Common questions on (real) SEO interviews, and how to answer them - 2022

It's a new year, and the SEO world is on FIRE. Not just because the globe is warming up until the point of extinction, but because many companies are moving to a fully remote, partially remote, or hybrid model. This cultural change represents an excellent opportunity for SEOs from different countries to obtain better salaries and working conditions.

Partially Remote: Working remotely from a specific country. You are considered an employee and are protected under the labor laws that of that country.

Fully remote: Working remotely from any point in the world, even moving between cities or countries as you wish. You are considered a contractor and have absolutely no labor rights. However, you get a (much) bigger salary and absolute freedom to work from wherever you want. The ideal lifestyle of a digital nomad.

Hybrid: You work from your house 2-3 times a week and 2-3 days you have to go to the office. You are considered an employee, and you have to live in the same city and commute to the office often. Not ideal, in my opinion, but it is the most common scenario for SEO managers or above, who have to deal with C levels and other representatives.

From an SEO expert perspective, there is almost no need to work in the same office with developers or content creators. This newly opened job market is a golden ticket to build links and running Sitebulb while drinking piñas coladas.

I have compiled some common questions, including the questions I usually ask when hiring a entry level SEO, and adding some more complex questions for SEO Managers or similar roles, that require a deeper understanding of marketing and business.

SEO Interviews

Let get started with the obvious: most of the time, SEO interviews are performed for a person that fits in one of these two categories:

  • A headhunter with little to no SEO (or technology) knowledge and everything they ask is just filling the checklist. Expect some dumb questions because they don't understand what they are asking.
  • An SEO expert with little to no training in recruiting. Interviews tends to get messy because they don't have a framework for hiring and are prone to ask highly technical (but often irrelevant for the specific job) stuff.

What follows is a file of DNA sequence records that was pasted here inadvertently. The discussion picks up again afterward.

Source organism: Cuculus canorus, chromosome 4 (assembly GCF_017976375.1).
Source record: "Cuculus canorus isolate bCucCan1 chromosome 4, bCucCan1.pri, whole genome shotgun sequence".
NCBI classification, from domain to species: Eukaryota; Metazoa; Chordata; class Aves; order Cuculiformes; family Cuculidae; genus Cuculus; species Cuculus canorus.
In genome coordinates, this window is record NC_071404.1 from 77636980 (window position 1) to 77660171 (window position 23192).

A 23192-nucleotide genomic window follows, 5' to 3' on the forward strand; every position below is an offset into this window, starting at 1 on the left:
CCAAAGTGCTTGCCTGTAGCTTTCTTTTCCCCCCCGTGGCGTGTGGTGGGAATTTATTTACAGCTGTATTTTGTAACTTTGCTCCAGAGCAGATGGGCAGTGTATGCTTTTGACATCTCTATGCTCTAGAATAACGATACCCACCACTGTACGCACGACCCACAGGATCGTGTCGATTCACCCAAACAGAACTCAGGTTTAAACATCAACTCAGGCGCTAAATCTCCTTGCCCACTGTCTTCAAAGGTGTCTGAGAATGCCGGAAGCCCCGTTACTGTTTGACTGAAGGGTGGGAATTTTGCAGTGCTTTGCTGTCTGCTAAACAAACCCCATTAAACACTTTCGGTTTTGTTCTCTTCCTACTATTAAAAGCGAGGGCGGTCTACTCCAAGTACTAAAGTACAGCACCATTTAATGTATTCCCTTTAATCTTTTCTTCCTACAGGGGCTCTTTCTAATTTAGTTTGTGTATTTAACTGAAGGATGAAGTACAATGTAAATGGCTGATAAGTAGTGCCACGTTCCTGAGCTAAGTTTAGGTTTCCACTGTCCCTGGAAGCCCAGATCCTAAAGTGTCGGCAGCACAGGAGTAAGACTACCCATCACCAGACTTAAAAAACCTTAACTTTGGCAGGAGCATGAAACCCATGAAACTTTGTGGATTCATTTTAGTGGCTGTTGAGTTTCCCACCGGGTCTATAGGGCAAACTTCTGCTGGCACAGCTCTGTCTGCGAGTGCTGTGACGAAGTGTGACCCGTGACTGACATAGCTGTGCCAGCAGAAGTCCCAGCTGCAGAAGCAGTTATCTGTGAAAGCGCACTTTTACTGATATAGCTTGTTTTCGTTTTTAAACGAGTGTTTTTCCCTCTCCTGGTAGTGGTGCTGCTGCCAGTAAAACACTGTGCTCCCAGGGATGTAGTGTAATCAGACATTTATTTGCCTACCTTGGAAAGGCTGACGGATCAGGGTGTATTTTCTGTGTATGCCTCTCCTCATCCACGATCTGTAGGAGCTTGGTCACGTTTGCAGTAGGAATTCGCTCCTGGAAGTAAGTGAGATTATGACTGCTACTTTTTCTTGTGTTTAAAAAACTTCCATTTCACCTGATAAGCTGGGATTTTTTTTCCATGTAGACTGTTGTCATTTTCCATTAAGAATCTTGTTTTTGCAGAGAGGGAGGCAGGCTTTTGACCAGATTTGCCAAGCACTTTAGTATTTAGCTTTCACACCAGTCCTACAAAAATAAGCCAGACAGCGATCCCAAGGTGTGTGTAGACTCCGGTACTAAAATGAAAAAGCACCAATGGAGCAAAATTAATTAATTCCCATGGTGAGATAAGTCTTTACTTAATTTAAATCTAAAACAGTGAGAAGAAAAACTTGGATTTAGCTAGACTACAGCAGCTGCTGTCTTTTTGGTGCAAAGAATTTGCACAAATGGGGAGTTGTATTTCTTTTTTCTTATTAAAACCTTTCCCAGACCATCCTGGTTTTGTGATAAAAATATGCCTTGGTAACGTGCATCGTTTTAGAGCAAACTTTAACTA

This is not the complete list of things that a headhunter can ask in an SEO interview. Many of the lists you find on the web are stupids lists with questions like:

  • What is the primary purpose of using keywords in SEO? (It is like asking an architect what are the primary purpose of bricks in building)
  • Why is SEO so important to businesses?
  • What are the differences between SEO and SEM? (sorry, I wasn’t aware that this was a entry-level position, my bad)
  • In which year was Google founded? (yeah, I found this one on a list that doesn't deserve a link)
  • What is AMP, and how is it useful? (AMP is useless, and it's fucking dead)
  • Why many Google updates are names after an animal? (Who can give a fraction of a fuck about this?)

I rather prefer to focus on more important aspects. Besides, I am adding no questions related to specifics (like salary, personal life, benefits, and so on).

And, like in other important aspects of my life, I have zero responsibility about the accuracy of these answers.

General Questions

Why SEO? How did you get into the SEO world?

It is not a relevant question by itself. There are no good or wrong answers. It is more of get to know you and understand your experience a little bit better. It is a very frequent question, so have a nice speech prepared.

Do you have SEO experience in <THIS SPECIFIC INDUSTRY>?

I've worked in many different industries, so I could likely have some ideas. However, I found that it is way more important to understand the fundamentals of SEO and the technology that your company is using than knowing the industry itself. I can get a good grasp of any vertical in 2-3 months of working on it, but it will take much more time to understand the tech stack you are using and improve its SEO performance.

What does passionate you about <THIS SPECIFIC INDUSTRY>